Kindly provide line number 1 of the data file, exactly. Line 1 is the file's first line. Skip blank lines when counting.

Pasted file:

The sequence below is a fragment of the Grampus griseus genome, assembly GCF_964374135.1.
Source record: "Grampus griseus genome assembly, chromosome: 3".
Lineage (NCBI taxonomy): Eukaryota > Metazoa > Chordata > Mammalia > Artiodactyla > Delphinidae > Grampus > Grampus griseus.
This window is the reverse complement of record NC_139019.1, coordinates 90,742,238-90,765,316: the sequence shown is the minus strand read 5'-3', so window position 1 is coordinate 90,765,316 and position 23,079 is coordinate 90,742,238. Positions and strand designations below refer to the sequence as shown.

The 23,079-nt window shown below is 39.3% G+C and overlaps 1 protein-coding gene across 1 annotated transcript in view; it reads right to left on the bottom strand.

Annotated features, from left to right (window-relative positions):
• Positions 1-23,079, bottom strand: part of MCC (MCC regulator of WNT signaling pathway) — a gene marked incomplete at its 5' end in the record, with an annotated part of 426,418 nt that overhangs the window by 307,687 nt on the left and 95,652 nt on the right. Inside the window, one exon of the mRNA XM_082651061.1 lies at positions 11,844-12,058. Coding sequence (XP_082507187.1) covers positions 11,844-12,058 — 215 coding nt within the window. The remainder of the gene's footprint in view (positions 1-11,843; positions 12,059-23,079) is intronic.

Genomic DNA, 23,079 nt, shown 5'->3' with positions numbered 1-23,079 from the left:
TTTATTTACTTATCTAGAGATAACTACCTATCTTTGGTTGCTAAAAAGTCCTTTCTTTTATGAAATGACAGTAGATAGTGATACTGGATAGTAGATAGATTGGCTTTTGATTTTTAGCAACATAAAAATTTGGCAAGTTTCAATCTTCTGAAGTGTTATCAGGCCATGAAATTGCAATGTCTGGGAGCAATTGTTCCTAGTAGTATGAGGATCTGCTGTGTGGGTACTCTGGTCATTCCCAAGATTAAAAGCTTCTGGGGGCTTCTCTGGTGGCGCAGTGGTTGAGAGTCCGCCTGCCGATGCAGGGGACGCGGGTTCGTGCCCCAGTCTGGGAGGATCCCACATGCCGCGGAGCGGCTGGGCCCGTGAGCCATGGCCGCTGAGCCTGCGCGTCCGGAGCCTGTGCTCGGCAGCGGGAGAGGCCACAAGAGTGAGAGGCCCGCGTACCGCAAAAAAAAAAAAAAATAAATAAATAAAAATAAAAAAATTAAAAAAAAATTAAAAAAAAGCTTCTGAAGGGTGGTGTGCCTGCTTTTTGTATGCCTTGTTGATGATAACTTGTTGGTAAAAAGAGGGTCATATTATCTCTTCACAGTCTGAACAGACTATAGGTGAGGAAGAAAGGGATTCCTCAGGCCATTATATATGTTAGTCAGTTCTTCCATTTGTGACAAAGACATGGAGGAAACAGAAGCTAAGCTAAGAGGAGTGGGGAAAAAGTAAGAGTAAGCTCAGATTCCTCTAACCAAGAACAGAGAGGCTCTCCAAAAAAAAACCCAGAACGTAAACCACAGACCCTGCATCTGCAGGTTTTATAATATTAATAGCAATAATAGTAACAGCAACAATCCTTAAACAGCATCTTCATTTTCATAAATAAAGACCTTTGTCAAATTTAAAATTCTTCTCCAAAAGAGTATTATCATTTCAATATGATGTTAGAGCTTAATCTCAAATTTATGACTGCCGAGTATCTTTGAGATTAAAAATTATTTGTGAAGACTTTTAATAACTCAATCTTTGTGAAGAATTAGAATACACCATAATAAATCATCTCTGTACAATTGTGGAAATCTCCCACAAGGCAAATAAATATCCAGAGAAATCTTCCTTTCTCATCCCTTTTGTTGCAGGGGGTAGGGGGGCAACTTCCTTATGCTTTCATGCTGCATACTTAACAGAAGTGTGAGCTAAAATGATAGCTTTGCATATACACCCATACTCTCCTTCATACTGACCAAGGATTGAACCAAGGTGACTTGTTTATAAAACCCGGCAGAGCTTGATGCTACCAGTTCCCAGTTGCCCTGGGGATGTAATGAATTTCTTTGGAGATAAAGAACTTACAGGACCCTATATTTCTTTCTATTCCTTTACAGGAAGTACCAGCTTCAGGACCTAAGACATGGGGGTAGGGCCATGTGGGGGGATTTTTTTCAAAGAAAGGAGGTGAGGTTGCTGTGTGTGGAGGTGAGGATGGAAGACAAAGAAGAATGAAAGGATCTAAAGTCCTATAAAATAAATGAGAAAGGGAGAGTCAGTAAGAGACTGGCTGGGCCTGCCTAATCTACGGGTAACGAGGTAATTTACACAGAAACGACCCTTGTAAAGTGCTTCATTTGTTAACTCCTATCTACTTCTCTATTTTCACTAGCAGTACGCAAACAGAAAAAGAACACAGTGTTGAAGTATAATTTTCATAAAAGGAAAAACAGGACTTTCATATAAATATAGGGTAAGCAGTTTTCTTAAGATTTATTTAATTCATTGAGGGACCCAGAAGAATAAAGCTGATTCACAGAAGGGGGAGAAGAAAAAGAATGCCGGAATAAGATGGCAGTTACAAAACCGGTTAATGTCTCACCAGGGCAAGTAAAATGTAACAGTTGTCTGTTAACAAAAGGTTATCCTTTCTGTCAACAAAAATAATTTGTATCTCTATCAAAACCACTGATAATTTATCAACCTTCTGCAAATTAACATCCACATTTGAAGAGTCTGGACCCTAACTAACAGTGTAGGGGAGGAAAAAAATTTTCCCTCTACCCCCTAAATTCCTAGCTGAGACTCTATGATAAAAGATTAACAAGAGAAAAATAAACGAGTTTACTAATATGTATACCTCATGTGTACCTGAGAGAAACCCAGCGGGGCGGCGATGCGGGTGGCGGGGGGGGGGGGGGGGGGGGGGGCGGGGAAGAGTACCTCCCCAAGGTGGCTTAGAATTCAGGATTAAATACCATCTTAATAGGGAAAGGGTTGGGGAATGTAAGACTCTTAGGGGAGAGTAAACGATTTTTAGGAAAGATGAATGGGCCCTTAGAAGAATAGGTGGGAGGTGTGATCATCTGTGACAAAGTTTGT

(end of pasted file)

The sequence below is a fragment of the Grampus griseus genome, assembly GCF_964374135.1.